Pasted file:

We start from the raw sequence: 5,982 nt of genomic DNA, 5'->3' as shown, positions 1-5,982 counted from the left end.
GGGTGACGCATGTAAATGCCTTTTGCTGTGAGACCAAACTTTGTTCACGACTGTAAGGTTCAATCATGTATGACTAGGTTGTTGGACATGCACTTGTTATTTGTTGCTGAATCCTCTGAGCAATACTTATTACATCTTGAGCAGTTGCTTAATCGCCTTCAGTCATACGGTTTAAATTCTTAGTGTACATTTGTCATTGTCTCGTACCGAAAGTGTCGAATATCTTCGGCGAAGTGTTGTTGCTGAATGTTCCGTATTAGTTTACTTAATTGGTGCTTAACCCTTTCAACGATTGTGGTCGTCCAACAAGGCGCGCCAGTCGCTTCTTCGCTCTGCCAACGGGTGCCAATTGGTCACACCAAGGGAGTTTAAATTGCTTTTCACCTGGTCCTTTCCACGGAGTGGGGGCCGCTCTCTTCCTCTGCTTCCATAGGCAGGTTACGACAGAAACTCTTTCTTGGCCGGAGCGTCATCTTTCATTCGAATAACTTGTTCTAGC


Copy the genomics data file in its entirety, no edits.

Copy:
We start from the raw sequence: 5,982 nt of genomic DNA, 5'->3' as shown, positions 1-5,982 counted from the left end.
GGGTGACGCATGTAAATGCCTTTTGCTGTGAGACCAAACTTTGTTCACGACTGTAAGGTTCAATCATGTATGACTAGGTTGTTGGACATGCACTTGTTATTTGTTGCTGAATCCTCTGAGCAATACTTATTACATCTTGAGCAGTTGCTTAATCGCCTTCAGTCATACGGTTTAAATTCTTAGTGTACATTTGTCATTGTCTCGTACCGAAAGTGTCGAATATCTTCGGCGAAGTGTTGTTGCTGAATGTTCCGTATTAGTTTACTTAATTGGTGCTTAACCCTTTCAACGATTGTGGTCGTCCAACAAGGCGCGCCAGTCGCTTCTTCGCTCTGCCAACGGGTGCCAATTGGTCACACCAAGGGAGTTTAAATTGCTTTTCACCTGGTCCTTTCCACGGAGTGGGGGCCGCTCTCTTCCTCTGCTTCCATAGGCAGGTTACGACAGAAACTCTTTCTTGGCCGGAGCGTCATCTTTCATTCGAATAACTTGTTCTAGC